The European Commission said today that it has asked the EU's highest court to rule on the legality of a controversial treaty covering copyright, counterfeiting and Internet freedom.

The EU executive "decided today to ask the European Court of Justice for a legal opinion to clarify that the ACTA agreement and its implementation must be fully compatible with freedom of expression and freedom of the internet," said a statement.

The United States, Japan and Canada are also among signatories, but a number of mainly eastern European states have threatened not to ratify the treaty, which critics say could curtail Internet freedom.

In Malta, the treaty has been submitted for consideration by the parliamentary Foreign Affairs Committee and has not yet been referred for ratification.

The European Commission has defended ACTA against accusations that it amounts to a witch hunt against individuals illegally downloading content and has vowed to try to keep the deal alive when it comes up for ratification later this month by the European Parliament.

"Let me be very clear: I share people's concern for these fundamental freedoms... especially over the freedom of the Internet," EU trade commissioner Karel De Gucht told a news conference in announcing the decision.

"This debate must be based upon facts, and not upon the misinformation and rumour that has dominated social media sites and blogs in recent weeks," he added.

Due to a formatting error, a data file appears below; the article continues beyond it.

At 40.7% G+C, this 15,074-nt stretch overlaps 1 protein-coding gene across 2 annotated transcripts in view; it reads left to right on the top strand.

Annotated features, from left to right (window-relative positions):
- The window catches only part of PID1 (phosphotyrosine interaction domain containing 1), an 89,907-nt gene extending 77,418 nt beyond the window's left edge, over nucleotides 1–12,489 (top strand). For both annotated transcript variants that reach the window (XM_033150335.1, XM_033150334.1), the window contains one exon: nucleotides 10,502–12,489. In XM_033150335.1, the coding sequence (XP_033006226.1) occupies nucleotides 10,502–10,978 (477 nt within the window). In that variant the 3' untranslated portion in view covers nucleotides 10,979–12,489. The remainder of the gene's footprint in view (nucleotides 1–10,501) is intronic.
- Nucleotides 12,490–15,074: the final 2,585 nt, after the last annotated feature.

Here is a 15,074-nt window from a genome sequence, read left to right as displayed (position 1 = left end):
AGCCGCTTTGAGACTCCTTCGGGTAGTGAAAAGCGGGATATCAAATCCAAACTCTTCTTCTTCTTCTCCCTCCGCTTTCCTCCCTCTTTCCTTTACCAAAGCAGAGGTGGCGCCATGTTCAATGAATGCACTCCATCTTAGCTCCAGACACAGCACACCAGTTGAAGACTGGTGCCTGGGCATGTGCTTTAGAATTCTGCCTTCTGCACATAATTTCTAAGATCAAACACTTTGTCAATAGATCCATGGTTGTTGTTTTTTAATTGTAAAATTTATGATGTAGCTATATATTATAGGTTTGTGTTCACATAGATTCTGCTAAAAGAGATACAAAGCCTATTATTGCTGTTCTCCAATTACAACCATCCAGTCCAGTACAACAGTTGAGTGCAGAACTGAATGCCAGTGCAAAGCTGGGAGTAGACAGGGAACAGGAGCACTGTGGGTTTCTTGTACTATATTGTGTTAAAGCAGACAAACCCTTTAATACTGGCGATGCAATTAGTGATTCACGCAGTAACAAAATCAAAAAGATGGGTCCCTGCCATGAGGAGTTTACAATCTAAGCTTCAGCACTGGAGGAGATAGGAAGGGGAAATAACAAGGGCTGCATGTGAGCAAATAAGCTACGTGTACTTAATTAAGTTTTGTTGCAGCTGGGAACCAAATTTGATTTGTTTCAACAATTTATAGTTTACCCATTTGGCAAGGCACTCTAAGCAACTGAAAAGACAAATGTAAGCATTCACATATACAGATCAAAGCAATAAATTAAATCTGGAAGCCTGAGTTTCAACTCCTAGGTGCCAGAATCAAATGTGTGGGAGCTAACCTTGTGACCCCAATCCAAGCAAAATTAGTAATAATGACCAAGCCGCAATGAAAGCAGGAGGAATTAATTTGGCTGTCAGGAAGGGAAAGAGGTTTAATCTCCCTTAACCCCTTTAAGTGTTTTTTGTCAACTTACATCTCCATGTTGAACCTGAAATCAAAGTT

He said the agreement "aims to raise global standards for intellectual property rights" and said ACTA "will help protect jobs currently lost because counterfeited, pirated good worth 200 billion euros are currently floating around."

However, there appeared to be differences of view even within the Commission.

Viviane Reding, the EU's commissioner for justice, fundamental rights and citizenship had shortly earlier flagged up on Twitter a statement of her own in which she said "cpyright protection can never be a justification for eliminating freedom of expression or freedom of information."

She underlined: "That is why for me, blocking the Internet is never an option."

Twenty-two of the 27 EU states signed the Anti-Counterfeiting Trade Agreement (ACTA) on January 26 in Tokyo.

Since then, Bulgaria, the Czech Republic, Germany, Latvia, Lithuania, Poland and Romania have said they will not ratify the pact.

Slovenia's newly-appointed government also said last week it was considering freezing its ratification of the accord signed by the previous government in January.

European Parliament president Martin Schulz has called the pact "unbalanced" and difficult to accept in its current form, and Organisation for Security and Cooperation in Europe (OSCE) media freedom representative Dunja Mijatovic last week it could undermine freedom of expression.

An EU negotiator said a rejection by one EU state or parliament could bury the whole project.

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